First Impressions: I Like Kelis' 'Flesh Tone'. There I Said It.

Tuesday, June 22, 2010

And you know I'm going to tell you why. I secretly wanted to hate this because Kelis went all rouge (or ever you want to look at it) and decided she was tired of catering to the hip-hop crowd (thanks Nas) and wanted to shake up the plain yogurt. But with one listen, hate I cannot, I had to break the glowsticks and dim all the lights sweet darling because I seriously danced the night away (in my room) with Kelis' and her latest offering, the electro-pop savvy, Flesh Tone. Though the album won't be in stores (on US shores) till about July, there is no time like the present to divulge in it's contents and what a fun and sound shifting package it is.

Most R&B and Hip-Hop heads weren't exactly going over the moon for Kelis' change of pace after hearing "Acapella" and knowing that Kelis ditched The Neptunes to have producer of the moment, David Guetta take over. Well, boo hoo. You can't always get what you want, and frankly, I'm glad Kelis decided to switch gears, because her sound was wearing thin as evidenced on Kelis Was Here...just admit it. To put it bluntly, Flesh Tone is a non-stop club rompus as there aren't any "slow jams" or anything remotely reminiscent of a cool down. It's straight up club, and by the time you soaked in the nine tracks, you have felt like you drank your way through some cherry sours, got sweat flung on you by a stranger and sweated out your hair job. With Flesh Tone, Kelis out popped some artists who have been doing it for far longer and with her husky tone laced over the throbbing beats, it actually works as the whole project recalls that 90's dance vibe where singers like Martha Wash  and Jocelyn Brown placed their soul minded vocals on songs from dance outfits like C+C Music Factory and Black Box.

"Intro" into "22nd Century" got me latched into the record right from the start. I felt like I was being torpedoed with synth lasers and a heavy handed dose of 80's New Wave, and while it may be a bit early to say, "22nd Century" sort of sums up this new decade's soundscape at the moment.  

22nd Century

"Acapella" is still just as compelling and odd when it arrived earlier this year, and "4th of July (Fireworks)" has some great club throb moments laced towards the end that melt into the slip n' slide of "Home". The final track, "Song For The Baby" is the best of the lot, as it is enduring, yet has a funky back beat to it due to a grainy brass intro and piano thumps.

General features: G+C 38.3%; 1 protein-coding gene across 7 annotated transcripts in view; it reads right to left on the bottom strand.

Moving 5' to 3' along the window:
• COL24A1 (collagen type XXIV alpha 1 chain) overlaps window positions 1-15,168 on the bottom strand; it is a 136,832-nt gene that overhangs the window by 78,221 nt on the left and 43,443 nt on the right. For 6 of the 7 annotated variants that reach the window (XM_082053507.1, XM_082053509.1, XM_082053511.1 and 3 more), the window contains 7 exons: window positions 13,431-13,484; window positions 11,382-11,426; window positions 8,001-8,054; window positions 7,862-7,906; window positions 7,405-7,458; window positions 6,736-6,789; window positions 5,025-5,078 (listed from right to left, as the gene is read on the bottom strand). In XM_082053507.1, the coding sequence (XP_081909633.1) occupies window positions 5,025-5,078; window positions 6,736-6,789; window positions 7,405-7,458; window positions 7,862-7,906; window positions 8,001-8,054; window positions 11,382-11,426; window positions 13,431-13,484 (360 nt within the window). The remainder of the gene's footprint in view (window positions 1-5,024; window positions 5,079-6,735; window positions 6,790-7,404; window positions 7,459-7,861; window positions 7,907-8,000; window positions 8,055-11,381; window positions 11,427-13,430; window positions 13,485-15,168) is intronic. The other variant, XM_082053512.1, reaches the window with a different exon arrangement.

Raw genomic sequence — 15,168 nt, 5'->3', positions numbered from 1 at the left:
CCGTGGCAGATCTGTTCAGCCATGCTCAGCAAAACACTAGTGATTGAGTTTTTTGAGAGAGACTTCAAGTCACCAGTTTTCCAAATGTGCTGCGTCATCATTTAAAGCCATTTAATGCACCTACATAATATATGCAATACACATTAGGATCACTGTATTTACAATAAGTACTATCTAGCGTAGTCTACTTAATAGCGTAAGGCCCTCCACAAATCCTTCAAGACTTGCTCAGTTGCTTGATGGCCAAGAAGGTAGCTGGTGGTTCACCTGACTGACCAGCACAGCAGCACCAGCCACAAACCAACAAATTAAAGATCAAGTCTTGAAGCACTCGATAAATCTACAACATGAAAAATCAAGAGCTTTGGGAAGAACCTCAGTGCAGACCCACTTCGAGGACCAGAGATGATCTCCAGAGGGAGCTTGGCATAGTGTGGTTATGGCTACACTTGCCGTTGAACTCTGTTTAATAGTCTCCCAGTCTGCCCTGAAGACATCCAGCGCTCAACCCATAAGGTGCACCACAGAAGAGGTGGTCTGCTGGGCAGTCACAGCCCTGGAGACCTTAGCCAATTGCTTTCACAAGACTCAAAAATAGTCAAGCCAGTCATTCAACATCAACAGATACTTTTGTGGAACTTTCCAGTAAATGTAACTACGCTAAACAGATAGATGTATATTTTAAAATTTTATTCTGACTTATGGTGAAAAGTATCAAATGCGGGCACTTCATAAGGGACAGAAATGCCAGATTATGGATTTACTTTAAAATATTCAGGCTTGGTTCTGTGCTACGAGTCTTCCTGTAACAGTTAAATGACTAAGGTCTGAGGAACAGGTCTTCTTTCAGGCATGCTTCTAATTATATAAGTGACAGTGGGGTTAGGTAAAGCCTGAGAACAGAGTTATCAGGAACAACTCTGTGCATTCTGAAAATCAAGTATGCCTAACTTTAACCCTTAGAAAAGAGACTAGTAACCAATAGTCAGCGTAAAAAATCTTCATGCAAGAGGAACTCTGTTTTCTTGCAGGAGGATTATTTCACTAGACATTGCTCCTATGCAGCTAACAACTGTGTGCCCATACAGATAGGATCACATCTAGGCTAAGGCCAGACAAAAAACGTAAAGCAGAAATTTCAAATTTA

Song For The Baby

I have to say that the electronic-pop movement has had people salty over how some artists (especially R&B artists) have shifted their gears. In a sense a lot of the R&B artists, like Kelis, decided to alter their sound because 1) they either were bored with the thrust of hip-hop guest spots and beats that sprinkled the 2000's (thanks to Mariah Carey), 2) wanted to do what is selling at this point as mainstream R&B isn't terribly anything to cheer about these days, or 3) no matter how hard they tried couldn't fit into that mold due to the over abundance of competition (see Kelly Rowland) in the genre. Flesh Tone truly works for someone like Kelis who has been flexible with her sound for about a decade as her 1999 debut, Kaleidoscope and 2001 misbegotten follow-up, Wanderland, bended what was just "typical R&B fare" and made it into something special.

On Flesh Tone, Kelis just took that attitude of wanting to not fit in a mold a monster step further and it's a complete turn-around of what she was. I think it shows a lot of growth on her part, because she easily could have cashed in on something that is like "Milkshake" (thank goodness she didn't). She's been there, done that and though it might not sit well with some people, she was ambitious enough to test a newer pool of ideas. What I think I like best about this, is that even though sonically her sound changed, Kelis' personality or voice isn't lost on this, unlike Christina Aguilera's wandering nature on Bionic, but she's just more electric than usual. Like she said in 1999..."this is the good stuff", and something that people shouldn't take as an insult, more so as change of pace.

Rating: 8.9/10
Release Date: July 6, 2010


  1. I am not going to lie, I love it as well.

    Then again, I love Kelis.

  2. @Reggie: I love Kelis too, but I'm always more skeptical, LOL, esp. when someone is changing their whole sound. But this album is working for me, even better than the last one. It was just a real pleasant surprise overall.


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